CAIRO: The Administrative Court Tuesday banned the practice of virginity tests conducted on women inside military prisons, in a landmark case filed by protester Samira Ibrahim who was subjected to this test in military prison last March.
The court obliged the ruling military council to execute the court order.
Ibrahim, along with 16 other female protesters, were arrested by military police during a Tahrir sit-in that was violently dispersed. All were referred to a military trial. Seven of them were forced to undergo the virginity tests.
Each of the 17 women received a one-year suspended sentence.
"The court obliges the defendant [in this case the military insitution] to end the procedure in question," Head of the Administrative Court Judge Ali Fekry said to the loud applause of Ibrahim’s supporters who filled the courtroom.
Howver, Head of Military Judiciary General Adel El-Morsy said the court order cannot be implemented since the bylaws of the military prison do not include undertaking virginity tests in military prisons in the first place, according to a statement published by Al-Ahram.
Lawyer with the Egyptian Initiative for Personal Rights (EIPR) Ahmed Hossam, representing Ibrahim, said he expected the Supreme Council and the Military Prosecutor to appeal the verdict.
"They will appeal the verdict and we will have to take the case to the Supreme Administrative Court," Hossam told Daily News Egypt.
Ibrahim had filed two other cases, one at the administrative court against referring her as a civilian to a military court, while the other at the military court against the army officers who performed the virginity tests.
Lawyer Ragia Omran told DNE Tuesday that it is hard to know whether this court order will help Ibrahim’s case in front of the military court.
"You cannot foresee the procedures of the military judiciary, and we can’t be sure that this court order will help Samira’s case," Omran said.
Hossam agreed that it was difficult to predict the impact of the ruling.
"The military court is independent of civil courts, hence it has the choice whether to consider the court ruling or not. But of course it is a legal victory that the military court will at least think about while looking into the case," Hossam added.
Head of EIPR Hossam Bahgat said that only one soldier will be tried in the case in front of the military court scheduled to start Jan. 3, on charges of public indecency and breach of military procedures.
"The soldier in question is a doctor performing his obligatory military service and we are fighting to change the charge from public indecency to sexual assault against a female," Bahgat said.
Hossam explained that Tuesday’s verdict was only the urgent part of the case.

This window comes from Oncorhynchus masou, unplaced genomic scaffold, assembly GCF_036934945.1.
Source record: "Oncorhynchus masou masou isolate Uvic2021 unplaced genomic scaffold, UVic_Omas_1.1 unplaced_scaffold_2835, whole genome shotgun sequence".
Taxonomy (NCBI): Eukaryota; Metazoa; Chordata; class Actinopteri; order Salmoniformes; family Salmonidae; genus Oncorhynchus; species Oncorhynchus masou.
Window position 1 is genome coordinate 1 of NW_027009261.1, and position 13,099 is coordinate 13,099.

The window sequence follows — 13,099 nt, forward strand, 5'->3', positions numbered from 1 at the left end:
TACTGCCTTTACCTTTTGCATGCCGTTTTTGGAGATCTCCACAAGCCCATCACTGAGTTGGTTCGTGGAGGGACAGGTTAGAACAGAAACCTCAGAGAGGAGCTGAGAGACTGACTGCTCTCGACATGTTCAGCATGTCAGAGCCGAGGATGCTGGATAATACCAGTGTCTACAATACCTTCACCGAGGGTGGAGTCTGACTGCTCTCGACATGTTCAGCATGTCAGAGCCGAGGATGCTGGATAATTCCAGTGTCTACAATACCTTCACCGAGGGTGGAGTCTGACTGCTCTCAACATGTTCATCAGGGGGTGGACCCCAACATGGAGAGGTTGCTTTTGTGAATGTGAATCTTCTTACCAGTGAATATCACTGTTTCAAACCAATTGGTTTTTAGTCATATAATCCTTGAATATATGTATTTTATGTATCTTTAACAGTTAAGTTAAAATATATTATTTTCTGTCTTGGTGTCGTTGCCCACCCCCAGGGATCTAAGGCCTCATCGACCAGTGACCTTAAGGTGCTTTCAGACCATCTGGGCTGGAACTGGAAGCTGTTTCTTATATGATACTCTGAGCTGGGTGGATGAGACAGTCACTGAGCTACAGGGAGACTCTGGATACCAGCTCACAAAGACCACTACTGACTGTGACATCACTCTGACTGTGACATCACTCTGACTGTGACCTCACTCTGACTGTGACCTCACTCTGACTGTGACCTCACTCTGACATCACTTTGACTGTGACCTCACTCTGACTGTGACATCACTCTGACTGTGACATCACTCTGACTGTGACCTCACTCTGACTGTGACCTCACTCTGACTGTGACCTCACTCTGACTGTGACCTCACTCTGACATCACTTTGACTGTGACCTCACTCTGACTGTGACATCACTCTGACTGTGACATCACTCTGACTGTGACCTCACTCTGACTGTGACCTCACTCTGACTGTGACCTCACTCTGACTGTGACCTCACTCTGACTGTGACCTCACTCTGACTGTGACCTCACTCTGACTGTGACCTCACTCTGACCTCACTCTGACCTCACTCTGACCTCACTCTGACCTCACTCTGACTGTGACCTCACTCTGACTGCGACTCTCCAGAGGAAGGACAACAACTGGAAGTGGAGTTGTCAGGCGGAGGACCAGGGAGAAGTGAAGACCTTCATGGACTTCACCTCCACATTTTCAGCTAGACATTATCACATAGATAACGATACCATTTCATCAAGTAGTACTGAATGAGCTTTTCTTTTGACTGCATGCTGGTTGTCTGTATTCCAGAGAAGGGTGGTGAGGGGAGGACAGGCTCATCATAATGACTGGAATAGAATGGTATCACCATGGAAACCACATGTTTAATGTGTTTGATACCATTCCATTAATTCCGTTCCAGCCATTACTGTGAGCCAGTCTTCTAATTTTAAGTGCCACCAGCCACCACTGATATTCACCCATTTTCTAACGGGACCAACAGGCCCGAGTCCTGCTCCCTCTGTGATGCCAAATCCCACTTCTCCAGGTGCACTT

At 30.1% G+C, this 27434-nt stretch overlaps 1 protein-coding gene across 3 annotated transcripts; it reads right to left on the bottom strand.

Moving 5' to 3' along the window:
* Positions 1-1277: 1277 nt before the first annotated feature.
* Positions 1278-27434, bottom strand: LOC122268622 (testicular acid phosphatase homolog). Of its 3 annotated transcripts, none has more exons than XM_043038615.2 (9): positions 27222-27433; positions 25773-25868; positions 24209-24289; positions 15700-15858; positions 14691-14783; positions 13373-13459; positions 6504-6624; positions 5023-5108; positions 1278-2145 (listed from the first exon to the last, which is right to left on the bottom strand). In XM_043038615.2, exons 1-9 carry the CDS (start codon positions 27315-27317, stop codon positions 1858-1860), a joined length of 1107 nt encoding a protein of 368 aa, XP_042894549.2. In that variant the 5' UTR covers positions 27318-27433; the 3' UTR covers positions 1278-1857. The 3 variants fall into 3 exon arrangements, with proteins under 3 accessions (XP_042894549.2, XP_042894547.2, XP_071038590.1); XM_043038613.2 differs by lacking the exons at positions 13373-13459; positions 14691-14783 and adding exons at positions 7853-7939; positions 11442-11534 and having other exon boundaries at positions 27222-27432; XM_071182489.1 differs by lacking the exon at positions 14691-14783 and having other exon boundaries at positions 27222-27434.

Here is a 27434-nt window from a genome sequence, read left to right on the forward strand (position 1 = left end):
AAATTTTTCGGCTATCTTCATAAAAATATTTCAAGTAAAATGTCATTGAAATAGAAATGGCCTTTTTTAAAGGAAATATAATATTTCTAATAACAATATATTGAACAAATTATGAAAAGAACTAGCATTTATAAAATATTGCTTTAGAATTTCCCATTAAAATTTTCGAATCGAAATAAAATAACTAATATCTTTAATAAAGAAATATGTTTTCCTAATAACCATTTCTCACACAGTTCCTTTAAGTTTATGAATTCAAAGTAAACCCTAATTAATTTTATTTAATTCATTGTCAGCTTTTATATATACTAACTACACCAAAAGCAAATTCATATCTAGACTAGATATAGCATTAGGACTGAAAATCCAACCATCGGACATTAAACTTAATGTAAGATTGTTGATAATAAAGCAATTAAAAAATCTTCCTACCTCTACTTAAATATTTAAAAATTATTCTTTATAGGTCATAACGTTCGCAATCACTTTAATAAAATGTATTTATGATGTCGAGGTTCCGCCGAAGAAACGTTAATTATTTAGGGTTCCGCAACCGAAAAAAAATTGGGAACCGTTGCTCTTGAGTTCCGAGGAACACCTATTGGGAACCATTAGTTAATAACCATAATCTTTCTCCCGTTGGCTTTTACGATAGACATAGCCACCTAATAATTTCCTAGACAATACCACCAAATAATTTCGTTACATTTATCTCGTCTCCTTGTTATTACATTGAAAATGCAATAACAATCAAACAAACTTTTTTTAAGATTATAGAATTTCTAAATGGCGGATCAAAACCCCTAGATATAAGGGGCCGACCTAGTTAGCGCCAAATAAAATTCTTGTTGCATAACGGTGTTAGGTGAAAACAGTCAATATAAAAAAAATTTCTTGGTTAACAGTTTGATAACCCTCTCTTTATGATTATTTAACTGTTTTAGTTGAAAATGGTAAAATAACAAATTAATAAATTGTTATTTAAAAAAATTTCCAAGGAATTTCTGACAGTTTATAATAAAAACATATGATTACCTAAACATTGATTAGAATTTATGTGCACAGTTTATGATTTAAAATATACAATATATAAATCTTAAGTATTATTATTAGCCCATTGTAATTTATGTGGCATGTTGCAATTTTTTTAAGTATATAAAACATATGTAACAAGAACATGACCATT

"The other part pertains to canceling the previous procedure against Ibrahim to undergo the virginity tests and compensating her for the damage caused to her by the defendants," Hossam said. This part, he continued, takes time until State’s Commissioners examine the case and refer it again to the Administrative Court.
Following the verdict, hundreds of supporters marched from the State Council to Tahrir Square chanting against military rule. Tens had been chanting against military violations outside the State Council since early morning.
"We are here to express a national consensus of rejecting injustice. Many were injured and martyred in this revolution. Humiliation of women will never hold us back … and will never stop people from demanding their rights," said Ashraf Abdel Moniem, a leading member in the Salafi Front group.
Members of the group, not to be confused with the Al-Daawa Al-Salafia, held placards outside the State Council reading “Egypt’s women are a red line.”
Human Rights Watch had condemned earlier the military’s reluctance to investigate the sexual assault of female protesters and other documented torture cases of more than 170 protesters arrested during a crackdown on a Tahrir Square sit-in last March.
“Egypt’s military rulers are trying to cover up one of the most terrible abuses their forces committed this year,” said Joe Stork, deputy Middle East director at Human Rights Watch. “After the trauma of sexual assault, these women have been denied the protection of the law.”
Major General Abdel-Fattah Al-Sisi, head of Egypt’s military intelligence, reportedly told Amnesty International in June that the military conducted the virginity tests in preemptive self-defense against potential rape allegations.
It was the first time that a member of the military council ruling Egypt since former president Hosni Mubarak was overthrown in February has been named confirming that the military carried out these forced tests.
CNN had previously quoted an anonymous senior military officer who confessed performing virginity checks on arrested female protesters.
"The girls who were detained were not like your daughter or mine," the general said. "These were girls who had camped out in tents with male protesters in Tahrir Square, and we found in the tents Molotov cocktails and (drugs)," said the high ranking officer.
"We didn’t want them to say we had sexually assaulted or raped them, so we wanted to prove that they weren’t virgins in the first place," the general said. "None of them were [virgins]," he added.
The ruling Supreme Council of the Armed Forces (SCAF) had promised in its 29th statement that allegations of torture cases will be investigated.
HRW said it was told by a SCAF member that the incidents are still under investigation.
“We cannot confirm or deny that this happened because it is currently under investigation,” HRW was told.
A SCAF member also told HRW that SCAF had “issued instructions that this should not take place again.”